Hackers Exploiting Increased Zoom Use to Launch Attacks on Unsuspecting Users 

Businesses are grappling with a new reality as employees increasingly are working from home. That’s forced many companies to pivot quickly to online solutions for videoconferencing, meetings and collaborative work.

The ongoing COVID-19 crisis has meant millions of employees wrestling with unfamiliar tools such as Zoom and Microsoft Teams. That’s provided a golden opportunity for hackers seeking to disrupt meetings and conferences and use fake zoom domains to dupe users into unleashing malware attacks.

The issue is pervasive and has caused businesses … and Zoom … to respond rapidly to emerging incidents.

Holden Watne with Gen IX, who provides IT services in Los Angeles offers advice on how organizations can secure their Zoom meetings.

What Can My Company Do to Protect Zoom Users?

Here are some tips your business can take today to protect employees using Zoom for videoconferences and meetings.

  1. Treat Zoom Data with Care: Zoom information should be considered sensitive data. Meetings can be recorded (though you should limit this function unless absolutely necessary), sensitive information may be shared (both verbally and via screen shares) and identities and other employee information may be visible to those who sneak into meetings.

Consider the information related to Zoom, from passwords to documents to identifying data, as needing significant security protection.

  1. Use Passwords: Most of the Zoom disruptions have come from open meetings where anyone with a meeting ID can enter. Hackers are exploiting that lapse by using automated ID generators and hopping into meetings.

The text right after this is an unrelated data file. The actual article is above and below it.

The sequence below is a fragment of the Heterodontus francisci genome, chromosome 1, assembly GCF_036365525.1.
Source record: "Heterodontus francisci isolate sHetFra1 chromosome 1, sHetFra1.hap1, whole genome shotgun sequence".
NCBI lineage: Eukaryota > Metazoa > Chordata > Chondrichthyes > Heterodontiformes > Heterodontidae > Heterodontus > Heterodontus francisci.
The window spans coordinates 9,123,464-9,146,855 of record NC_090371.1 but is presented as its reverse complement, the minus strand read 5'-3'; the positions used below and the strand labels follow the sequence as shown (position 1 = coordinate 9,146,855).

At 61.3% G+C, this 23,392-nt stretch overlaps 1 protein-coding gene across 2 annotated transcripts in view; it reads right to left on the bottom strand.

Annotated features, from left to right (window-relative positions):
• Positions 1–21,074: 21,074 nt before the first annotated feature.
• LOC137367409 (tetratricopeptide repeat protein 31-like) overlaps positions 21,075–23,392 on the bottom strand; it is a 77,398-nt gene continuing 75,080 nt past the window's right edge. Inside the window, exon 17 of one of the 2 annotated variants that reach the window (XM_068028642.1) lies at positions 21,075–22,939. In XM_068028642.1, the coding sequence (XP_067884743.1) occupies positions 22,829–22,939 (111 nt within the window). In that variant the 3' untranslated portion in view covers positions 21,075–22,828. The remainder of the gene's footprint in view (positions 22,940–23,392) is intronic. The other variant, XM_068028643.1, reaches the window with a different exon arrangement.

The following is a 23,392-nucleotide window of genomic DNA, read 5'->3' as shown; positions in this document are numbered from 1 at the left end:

Using passwords prevents hackers from easily gaining access. Zoom has changed the default settings for many of its service options so that passwords are required. People will attend a Zoom meeting with a password required.

  1. Adjust Advanced Settings: There are several things you can do within the Zoom settings to protect your meetings and participants. In the Advanced Settings section of the desktop version of Zoom, you can enable H.323 and SIP encryption, for example. This step requires encryption for endpoints connecting to your meeting. It can also be set as a default for all meetings.

Here are some other settings to change to harden your meetings:

  • Turn Chat Auto-Saving off by going to In Meeting (Basic) settings
  • Turn Attention Tracking off in In Meeting (Advanced) settings
  • Use a virtual background to avoid exposing your surroundings to viewers
  1. Keep the Meeting ID Private: Avoid sharing your Meeting ID and password on public social media platforms. Instead, send this information via email only.

Zoom has recently changed its default settings for many types of accounts and meetings so that passwords are required. It’s a good idea to use these default settings to protect your sessions further.

  1. Limit Screen Sharing: You can restrict screen sharing to the host only in your account settings, both in the desktop version and the app. In some cases, you may not even need screen sharing and can disable it completely.
  2. Make Them Wait: Waiting Rooms allow you to screen participants before allowing them to enter the meeting itself. For smaller sessions, it’s an effective way to ensure that only those you want in the meeting can participate.
  3. Lock It Up: After all your expected participants have arrived, you can lock the meeting by going to the Participants icon at the bottom of the Zoom window and clicking on Lock Meeting.

As platforms like Zoom become more prevalent, so too will the risk of attacks. Staying protected during these uncertain times requires diligence and commitment to cybersecurity.

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